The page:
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In the summer of 1899, Mackenzie King was employed by the Elbridge T. Gerry family of Newport, Rhode Island, as a tutor to their sons, Peter and Robert. The Gerrys were a wealthy and well-connected family. The boys' great-grandfather, Elbridge Gerry, had been the Governor of Massachusetts, a signer of the Declaration of Independence, and fifth Vice-President of the United States, and had given his name to the political tactic known as "gerrymandering."
King spent six weeks with the family. Although he claimed to dislike the lifestyle of the very rich, he greatly enjoyed this summer. "I had my first swim in the ocean, enjoyed it very much found it refreshing & exhilarating, have felt like a lord all day." (Diary, August 16, 1899) He learned horse jumping, had one fall, but persevered and succeeded in jumping several walls. "I never enjoyed a sport more, & believe that nothing compares in its manliness with this sort of exercise." (Diary, September 12, 1899) He also enjoyed the social life on Newport and he tasted champagne for the first time.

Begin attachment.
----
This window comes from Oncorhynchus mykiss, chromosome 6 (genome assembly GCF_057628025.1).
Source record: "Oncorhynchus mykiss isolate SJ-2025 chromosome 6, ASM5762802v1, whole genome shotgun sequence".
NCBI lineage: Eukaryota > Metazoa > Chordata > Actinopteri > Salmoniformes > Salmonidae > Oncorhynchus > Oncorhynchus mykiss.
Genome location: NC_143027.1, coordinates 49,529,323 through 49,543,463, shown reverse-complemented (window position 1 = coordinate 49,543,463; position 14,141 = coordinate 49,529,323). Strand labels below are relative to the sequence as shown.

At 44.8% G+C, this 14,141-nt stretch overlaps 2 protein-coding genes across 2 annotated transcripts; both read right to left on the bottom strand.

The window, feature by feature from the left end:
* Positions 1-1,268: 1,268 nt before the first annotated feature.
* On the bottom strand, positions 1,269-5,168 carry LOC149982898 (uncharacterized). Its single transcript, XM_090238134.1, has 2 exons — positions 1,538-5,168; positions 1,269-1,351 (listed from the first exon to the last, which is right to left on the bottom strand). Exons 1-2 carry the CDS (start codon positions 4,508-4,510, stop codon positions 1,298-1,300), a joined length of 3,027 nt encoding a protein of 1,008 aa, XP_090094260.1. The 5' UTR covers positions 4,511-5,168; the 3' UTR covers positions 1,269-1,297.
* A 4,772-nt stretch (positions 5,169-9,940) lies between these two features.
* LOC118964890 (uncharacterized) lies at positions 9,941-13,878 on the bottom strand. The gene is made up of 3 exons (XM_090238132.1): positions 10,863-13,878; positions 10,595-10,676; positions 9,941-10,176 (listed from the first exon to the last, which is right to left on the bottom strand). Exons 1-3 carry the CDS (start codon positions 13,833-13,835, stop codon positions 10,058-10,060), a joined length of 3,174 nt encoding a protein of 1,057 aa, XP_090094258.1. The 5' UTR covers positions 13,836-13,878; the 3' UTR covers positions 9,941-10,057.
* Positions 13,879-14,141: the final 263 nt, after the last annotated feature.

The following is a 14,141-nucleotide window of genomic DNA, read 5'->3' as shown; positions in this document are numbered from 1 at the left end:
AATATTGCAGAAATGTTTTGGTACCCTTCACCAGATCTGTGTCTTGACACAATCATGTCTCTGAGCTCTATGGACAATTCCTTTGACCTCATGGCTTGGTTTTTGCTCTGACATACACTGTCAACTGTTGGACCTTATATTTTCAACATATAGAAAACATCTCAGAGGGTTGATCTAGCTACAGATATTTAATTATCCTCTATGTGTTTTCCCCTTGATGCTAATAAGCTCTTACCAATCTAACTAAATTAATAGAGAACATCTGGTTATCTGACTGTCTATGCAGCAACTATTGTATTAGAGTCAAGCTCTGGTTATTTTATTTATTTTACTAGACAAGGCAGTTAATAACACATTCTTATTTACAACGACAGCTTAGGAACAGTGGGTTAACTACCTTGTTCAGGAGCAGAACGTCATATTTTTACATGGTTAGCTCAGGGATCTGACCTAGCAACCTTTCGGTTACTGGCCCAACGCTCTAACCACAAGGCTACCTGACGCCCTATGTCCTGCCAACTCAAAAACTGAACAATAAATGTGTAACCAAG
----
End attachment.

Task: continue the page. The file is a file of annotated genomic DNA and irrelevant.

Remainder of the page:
One of the people he met that summer was Julia Grant, granddaughter of the former American President, Ulysses S. Grant. He maintained a friendship and a detailed correspondence with Julia Grant for the rest of his life.
The money King earned as a tutor to the Gerry boys made it possible for him to take a trip to Europe. This journey was in connection with his scholarship from Harvard. From Newport he travelled to Boston, sailed out of Boston on September 27, 1899, and arrived in Liverpool on October 5. He studied and travelled in England and Europe until the following summer.
King kept in touch with Peter and Robert Gerry. Years later, when, as Prime Minister, he visited Washington with the royal tour, he presented Peter Gerry and Mrs. Gerry to King George VI. (Diary, June 8, 1939)